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rafael12104

Heh. We just had some of that bs this morning in the Daybreak announcement of Planetside Arena.

Talk about “ringing hollow”…

Now, they aren’t the first nor the last to do this, but what I’m talking about that universal bullshit nostalgia that many devs try and use to make us believe that this is going to be just like those awesome experiences of old. But it is also new and improved…

For the love of Yoda, IT IS A Battle Royal GAME!!!

They started droning on about how they loved playing multiplayer shooters while growing up and how this was a dream to work on because they could bring some of that old shooter action back with a new and improved spin.

WTF? Who the hell are they talking too?

Mewmew
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Mewmew

This is a bit different than what you’re talking about – but it is in the same vein. It’s the mindless “event” of “Race to see who can level the fastest!” that so many MMORPGs do at launch. It’s mindless and ridiculous. It shows no thought whatsoever and is not at all fun for a good portion of us who enjoy taking our time through all parts of the game.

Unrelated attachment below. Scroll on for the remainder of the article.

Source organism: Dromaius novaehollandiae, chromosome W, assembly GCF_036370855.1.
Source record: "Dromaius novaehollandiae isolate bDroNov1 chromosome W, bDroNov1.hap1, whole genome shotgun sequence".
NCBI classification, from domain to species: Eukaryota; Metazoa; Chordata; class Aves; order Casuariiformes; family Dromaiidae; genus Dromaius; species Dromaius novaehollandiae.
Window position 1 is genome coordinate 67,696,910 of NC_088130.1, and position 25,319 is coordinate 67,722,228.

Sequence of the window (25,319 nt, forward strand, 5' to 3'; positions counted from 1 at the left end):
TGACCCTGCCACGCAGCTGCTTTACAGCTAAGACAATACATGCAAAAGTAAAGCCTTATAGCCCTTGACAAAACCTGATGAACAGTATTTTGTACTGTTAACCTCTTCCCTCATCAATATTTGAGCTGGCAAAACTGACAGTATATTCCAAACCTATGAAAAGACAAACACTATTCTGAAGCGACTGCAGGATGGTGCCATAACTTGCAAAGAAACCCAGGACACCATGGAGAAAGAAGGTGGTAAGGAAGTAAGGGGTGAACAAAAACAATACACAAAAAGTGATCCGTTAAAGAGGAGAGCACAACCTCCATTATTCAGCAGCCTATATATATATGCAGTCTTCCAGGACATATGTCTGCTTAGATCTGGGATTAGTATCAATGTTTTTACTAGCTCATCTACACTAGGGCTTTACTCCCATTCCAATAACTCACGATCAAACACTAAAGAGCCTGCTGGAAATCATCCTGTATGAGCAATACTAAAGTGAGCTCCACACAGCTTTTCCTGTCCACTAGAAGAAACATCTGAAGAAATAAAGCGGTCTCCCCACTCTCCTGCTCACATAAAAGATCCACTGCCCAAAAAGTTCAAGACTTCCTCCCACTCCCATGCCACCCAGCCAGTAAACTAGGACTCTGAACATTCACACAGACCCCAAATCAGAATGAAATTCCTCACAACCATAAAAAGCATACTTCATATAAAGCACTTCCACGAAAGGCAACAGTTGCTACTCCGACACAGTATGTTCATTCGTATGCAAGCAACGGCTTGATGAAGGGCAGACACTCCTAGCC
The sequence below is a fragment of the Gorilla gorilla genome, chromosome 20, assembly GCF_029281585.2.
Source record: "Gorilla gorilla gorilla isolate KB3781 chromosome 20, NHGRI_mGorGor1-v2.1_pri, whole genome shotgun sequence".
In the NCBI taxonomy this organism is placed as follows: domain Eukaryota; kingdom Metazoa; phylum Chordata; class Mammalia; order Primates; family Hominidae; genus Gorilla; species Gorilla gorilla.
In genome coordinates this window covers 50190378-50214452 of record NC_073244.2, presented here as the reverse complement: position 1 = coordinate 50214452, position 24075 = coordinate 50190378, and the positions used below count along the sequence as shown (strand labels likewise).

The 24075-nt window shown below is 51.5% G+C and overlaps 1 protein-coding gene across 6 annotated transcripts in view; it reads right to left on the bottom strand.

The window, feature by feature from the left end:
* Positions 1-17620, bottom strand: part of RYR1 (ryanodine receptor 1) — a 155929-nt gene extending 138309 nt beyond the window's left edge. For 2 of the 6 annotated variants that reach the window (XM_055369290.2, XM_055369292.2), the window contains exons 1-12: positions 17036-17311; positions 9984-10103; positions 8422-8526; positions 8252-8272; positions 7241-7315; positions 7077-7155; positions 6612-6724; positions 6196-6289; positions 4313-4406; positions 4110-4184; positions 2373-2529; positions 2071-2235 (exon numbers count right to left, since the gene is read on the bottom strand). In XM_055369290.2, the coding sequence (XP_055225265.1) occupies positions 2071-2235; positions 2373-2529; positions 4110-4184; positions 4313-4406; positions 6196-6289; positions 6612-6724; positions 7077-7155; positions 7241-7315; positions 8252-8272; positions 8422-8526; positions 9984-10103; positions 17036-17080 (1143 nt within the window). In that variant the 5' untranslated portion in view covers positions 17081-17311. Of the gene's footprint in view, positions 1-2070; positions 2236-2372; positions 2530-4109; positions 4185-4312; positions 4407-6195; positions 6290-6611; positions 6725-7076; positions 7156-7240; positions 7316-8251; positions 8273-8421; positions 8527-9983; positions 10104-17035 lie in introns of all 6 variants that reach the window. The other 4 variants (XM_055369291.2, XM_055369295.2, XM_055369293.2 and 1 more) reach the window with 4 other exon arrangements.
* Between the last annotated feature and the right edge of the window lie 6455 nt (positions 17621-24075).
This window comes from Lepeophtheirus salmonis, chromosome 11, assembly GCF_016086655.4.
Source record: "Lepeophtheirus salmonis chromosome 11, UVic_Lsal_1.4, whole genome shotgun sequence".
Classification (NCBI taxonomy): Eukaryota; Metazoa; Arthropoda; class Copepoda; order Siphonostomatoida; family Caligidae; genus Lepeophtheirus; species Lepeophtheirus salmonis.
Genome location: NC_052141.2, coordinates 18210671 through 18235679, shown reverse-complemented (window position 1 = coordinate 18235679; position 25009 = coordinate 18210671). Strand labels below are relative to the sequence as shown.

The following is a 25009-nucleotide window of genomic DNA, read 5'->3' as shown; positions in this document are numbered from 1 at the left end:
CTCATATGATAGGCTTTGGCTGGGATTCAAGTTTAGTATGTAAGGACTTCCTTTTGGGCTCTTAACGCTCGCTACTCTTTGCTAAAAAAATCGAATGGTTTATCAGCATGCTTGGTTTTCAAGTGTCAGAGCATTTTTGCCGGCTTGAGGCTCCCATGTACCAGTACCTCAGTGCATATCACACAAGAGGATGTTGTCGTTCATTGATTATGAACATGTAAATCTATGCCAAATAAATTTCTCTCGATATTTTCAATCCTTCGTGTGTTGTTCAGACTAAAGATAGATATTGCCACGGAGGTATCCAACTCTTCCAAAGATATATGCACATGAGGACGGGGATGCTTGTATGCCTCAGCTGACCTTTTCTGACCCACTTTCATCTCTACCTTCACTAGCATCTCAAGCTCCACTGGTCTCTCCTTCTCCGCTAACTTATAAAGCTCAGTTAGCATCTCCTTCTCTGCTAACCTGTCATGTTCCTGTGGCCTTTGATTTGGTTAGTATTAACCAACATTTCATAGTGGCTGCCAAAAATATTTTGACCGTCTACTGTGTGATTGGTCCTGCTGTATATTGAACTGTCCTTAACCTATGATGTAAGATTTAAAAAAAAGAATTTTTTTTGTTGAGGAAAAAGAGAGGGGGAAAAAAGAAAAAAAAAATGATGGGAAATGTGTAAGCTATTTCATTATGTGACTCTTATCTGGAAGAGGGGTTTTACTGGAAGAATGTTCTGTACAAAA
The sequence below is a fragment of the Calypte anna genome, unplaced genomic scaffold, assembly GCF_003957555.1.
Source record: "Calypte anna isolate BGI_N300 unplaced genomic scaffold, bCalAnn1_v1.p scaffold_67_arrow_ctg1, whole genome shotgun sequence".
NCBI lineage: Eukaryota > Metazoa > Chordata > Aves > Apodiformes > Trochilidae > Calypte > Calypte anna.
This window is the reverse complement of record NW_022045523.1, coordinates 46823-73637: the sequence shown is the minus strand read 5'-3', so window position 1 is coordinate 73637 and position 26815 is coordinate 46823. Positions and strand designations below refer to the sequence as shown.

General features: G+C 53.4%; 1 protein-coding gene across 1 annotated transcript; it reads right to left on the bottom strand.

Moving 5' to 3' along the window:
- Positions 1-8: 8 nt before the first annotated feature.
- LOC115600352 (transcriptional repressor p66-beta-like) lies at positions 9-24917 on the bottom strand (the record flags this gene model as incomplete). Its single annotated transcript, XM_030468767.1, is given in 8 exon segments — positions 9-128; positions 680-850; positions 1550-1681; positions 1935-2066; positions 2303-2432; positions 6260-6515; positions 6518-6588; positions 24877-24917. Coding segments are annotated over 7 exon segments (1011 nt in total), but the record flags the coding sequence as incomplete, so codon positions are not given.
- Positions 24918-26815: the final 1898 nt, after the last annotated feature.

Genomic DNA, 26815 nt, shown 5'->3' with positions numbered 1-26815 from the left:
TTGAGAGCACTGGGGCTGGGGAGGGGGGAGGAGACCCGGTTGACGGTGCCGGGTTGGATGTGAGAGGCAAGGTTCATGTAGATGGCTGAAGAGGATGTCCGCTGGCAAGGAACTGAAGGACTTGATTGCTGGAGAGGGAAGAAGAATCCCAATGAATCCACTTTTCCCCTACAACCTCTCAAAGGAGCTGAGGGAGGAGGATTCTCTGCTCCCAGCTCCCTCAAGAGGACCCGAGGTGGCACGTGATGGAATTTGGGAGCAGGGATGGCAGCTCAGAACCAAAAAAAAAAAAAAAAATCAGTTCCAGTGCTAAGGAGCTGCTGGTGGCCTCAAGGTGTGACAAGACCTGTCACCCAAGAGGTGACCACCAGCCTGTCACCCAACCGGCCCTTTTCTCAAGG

I don’t like rewarding rushing to begin with but making an “event” out of it always bugs me and it happens over and over and over. It’s like they have no imagination to think up different types of events and just go with the same old rush ones again and again.

And you know I get on some level some of these games are doing it to sell their Cash Shop boosters, but a good deal of them that have done it haven’t sold experience boosters. They just do it to have an Event out there with no thought and no real programming skills needed to make it.

Andy McAdams
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Andy McAdams

I’m going to have go with, “Games with no incentive and no tools to self-police and lots of incentive and tools to grief the community are going to totes be successful this time, we are super serial.”

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rafael12104